Overcoming Hurdles In Business

Hire great people not empty desks: Grow faster
I lost everything 11 years ago due to a combination of mistakes; the biggest (literally) being an eight-storey building in Mayfair which made sense when we were flying, but as a fixed cost of £34,000 a month, it helped take us down when the market changed. It’s an extreme example but the biggest two costs of most small companies are people and the desk they sit at.

Since that day, I’ve been looking for ways to reduce wastage, making every minute and pound count. I hate seeing hours and passion that could be spent on a proposal, lost to commuting. Money that could be spent on another person, lost to an empty desk.

How do you get the best talent?
The people you want to work with have choices; you want the best people doing their best work. So let them. You might not be able to pay the most, but you can give them the best working environment.

37Signals are a world-class business making millions with a tiny team. Millions a month that is and they’re literally spread across the world.

Make productivity an on-going, open conversation; how and where do you individually get more done? There are obviously practical considerations – you can’t be a Barista from home.
One small agency I know has three staff -the founder is not sure which country the other two are in, and doesn’t care as long as they deliver while they travel the world for a year. Can you imagine how many amazing CVs you would get for a job like that? What could be possible in your business if you made flexible working really flexible?

How to maximise productivity – especially alone
The temptation of home is obvious; it’s free and needs zero travel. I’ve tried working from home, I love it – for a bit! It’s perfect for a few extra hours, but if I spend too much time at home I get sad, lonely and less productive. I found that I was “working” from 8am until 11pm but never quite working and never quite relaxed.

I now believe you need a range of options and people have different priorities. Alternatives include coffee shops, which are fine for an hour or so but losing your table every time you go to the toilet and having no control over background noise didn’t work for me. One “trick” that often works for me is going to the “wrong” place. Go to a night-club or a bar at 10am and because it’s non-obvious (who goes to a bar to work at 10am?) most are wonderfully empty, keen to look after you and happy for you to stay longer.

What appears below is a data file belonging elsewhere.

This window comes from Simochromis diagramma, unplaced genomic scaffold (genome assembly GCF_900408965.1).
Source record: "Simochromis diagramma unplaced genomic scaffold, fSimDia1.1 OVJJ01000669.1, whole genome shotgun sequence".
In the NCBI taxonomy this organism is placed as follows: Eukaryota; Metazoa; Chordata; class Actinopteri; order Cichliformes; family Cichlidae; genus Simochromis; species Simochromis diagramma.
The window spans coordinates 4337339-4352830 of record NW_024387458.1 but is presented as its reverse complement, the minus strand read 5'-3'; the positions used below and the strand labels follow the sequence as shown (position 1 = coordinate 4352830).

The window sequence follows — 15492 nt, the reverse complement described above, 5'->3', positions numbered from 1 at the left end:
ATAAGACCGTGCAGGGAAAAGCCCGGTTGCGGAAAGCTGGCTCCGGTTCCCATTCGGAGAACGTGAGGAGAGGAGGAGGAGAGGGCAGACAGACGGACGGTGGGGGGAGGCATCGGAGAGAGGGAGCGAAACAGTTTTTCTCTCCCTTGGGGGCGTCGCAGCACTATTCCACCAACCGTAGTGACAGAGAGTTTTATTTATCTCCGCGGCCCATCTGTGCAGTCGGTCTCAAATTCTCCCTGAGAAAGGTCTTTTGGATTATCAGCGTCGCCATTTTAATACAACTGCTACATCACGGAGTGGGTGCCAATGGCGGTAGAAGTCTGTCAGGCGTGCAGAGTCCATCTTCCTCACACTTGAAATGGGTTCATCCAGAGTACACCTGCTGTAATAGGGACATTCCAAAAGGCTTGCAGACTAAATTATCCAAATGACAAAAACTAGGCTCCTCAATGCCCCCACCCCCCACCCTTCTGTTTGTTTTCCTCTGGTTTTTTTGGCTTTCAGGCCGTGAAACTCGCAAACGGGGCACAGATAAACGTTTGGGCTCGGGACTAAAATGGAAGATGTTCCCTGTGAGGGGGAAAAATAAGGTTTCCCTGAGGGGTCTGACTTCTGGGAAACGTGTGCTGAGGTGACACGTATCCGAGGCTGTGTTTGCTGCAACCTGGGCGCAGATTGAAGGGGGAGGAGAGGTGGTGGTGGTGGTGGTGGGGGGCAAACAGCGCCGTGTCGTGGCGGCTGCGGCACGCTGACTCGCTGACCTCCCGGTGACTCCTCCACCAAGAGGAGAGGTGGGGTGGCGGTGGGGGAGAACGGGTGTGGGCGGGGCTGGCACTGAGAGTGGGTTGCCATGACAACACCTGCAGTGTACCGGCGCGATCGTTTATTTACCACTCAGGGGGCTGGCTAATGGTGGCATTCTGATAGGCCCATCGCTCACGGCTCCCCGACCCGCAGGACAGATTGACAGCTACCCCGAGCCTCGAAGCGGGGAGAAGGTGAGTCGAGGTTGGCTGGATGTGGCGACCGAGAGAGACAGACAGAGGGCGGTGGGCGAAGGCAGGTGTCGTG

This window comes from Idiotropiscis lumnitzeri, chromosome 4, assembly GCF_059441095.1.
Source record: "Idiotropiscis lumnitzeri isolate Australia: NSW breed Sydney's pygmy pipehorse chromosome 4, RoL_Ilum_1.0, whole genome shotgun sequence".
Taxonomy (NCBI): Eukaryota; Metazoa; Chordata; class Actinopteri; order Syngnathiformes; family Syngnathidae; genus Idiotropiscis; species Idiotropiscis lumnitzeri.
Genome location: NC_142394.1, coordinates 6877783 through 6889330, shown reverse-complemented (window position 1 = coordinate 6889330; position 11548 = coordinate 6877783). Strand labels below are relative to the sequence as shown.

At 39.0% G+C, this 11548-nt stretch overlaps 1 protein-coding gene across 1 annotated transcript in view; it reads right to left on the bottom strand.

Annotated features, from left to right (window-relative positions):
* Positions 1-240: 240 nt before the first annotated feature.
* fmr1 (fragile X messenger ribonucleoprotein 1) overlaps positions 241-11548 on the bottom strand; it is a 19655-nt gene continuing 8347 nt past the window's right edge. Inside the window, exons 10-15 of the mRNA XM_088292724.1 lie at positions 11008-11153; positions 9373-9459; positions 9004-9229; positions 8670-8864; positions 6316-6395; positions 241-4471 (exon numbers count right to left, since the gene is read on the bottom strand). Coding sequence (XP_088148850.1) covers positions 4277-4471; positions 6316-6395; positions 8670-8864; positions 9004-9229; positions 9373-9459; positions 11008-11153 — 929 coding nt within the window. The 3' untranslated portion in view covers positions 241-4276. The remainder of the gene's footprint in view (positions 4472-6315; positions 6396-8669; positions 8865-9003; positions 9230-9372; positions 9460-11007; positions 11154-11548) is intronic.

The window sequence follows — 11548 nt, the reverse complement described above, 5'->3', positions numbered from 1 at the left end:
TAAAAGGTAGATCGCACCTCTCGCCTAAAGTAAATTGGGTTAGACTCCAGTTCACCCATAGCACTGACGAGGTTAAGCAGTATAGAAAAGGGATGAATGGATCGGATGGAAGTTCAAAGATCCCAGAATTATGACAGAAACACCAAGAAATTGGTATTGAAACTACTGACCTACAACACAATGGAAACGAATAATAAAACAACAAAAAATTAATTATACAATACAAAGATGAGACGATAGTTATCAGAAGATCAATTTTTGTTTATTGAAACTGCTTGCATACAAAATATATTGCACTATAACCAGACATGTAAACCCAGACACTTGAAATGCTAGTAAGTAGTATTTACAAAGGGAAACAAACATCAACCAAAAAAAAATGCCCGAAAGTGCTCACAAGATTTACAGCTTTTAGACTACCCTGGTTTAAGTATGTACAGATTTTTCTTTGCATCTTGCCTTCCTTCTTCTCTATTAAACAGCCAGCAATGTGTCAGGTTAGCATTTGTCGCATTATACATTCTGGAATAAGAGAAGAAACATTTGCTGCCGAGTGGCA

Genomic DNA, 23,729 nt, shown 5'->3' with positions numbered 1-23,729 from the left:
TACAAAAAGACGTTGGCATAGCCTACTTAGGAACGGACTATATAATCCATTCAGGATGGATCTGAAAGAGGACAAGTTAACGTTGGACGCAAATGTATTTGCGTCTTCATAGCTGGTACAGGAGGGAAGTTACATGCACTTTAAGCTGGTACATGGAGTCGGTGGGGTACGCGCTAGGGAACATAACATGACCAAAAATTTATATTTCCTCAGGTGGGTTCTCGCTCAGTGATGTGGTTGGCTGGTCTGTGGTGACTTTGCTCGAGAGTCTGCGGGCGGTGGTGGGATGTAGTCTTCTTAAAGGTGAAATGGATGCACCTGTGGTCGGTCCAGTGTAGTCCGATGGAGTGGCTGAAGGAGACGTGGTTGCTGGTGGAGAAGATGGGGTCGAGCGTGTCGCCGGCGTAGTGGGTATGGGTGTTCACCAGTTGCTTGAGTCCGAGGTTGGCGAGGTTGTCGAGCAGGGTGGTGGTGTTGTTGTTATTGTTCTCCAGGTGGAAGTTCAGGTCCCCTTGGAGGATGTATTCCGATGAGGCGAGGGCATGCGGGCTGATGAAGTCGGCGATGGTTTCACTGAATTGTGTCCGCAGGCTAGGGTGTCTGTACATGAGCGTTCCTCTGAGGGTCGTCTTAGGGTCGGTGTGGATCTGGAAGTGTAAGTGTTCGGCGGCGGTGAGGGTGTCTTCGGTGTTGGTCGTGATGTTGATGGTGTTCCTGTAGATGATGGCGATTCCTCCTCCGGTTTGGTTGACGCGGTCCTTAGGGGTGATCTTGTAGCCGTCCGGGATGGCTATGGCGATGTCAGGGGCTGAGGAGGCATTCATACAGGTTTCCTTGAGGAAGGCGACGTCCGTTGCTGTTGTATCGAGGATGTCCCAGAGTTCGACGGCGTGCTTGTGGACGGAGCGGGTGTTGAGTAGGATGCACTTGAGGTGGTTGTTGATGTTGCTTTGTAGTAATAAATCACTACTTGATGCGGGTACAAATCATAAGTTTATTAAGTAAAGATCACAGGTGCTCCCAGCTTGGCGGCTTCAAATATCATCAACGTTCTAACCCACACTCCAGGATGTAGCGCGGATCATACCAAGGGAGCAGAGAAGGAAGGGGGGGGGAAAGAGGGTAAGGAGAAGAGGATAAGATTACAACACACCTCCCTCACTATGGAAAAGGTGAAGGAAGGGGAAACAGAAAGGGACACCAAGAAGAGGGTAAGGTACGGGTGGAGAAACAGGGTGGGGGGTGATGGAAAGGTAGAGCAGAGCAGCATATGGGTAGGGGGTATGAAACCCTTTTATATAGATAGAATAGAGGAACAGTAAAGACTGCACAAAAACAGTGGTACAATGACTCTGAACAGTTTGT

That’s how I started being a fan of co-working spaces; places designed for working, quiet enough to work, enough like-minded people to get feedback over a coffee, and you can stay for hours without outstaying your welcome. NearDesk was created out of my desire to use these places “by the hour”.

The need to collaborate with co-founders
There comes a day when you have co-founders or a team, and suddenly want somewhere to be together, not just to meet but to work alongside each other. Traditionally this means renting an office, which I did just a few years ago. It was frustrating paying for our large cupboard knowing that the two of us would only be there some of the time, both of us very rarely, but it gave us a way to be together and bounce ideas around.

I am seeing more and more companies join co-working spaces like DeskLodge at Kings Cross in London, for a fraction of the price of an office whilst giving a more productive base. When only one person is in, they are still surrounded by “colleagues” from other companies. They can put their head down when they want to get work done, but are able to have a quick chat over a coffee when stuck or in need a break.

There are lots of these co-working spaces in East London, and they are now spreading around the country.

How to make the most of a proper office
I’ve been bitten by the hidden costs on both sides. Running an office yourself costs much more than rent + service charge + rates, the cost of sorting your own internet, the coffee machine and never having the right amount of space as you grow. Equally, I’ve overpaid for serviced office space by not checking the costs of extras such as the internet and phone calls.

If and when you do get a “proper” office, I believe it’s the perfect opportunity to display your branding. For example, a company targeting garages with a meeting room set-up as a garage.

Do you need a desk each? A friend had an eight person IT company, he saved so much money by getting a smaller office and working remotely that they’ve hired two more staff. On top of this they all get more done and enjoy work more.

What are your tips? I’m passionate about finding the best ways to cut these costs, increase collaboration and help companies grow faster and safer.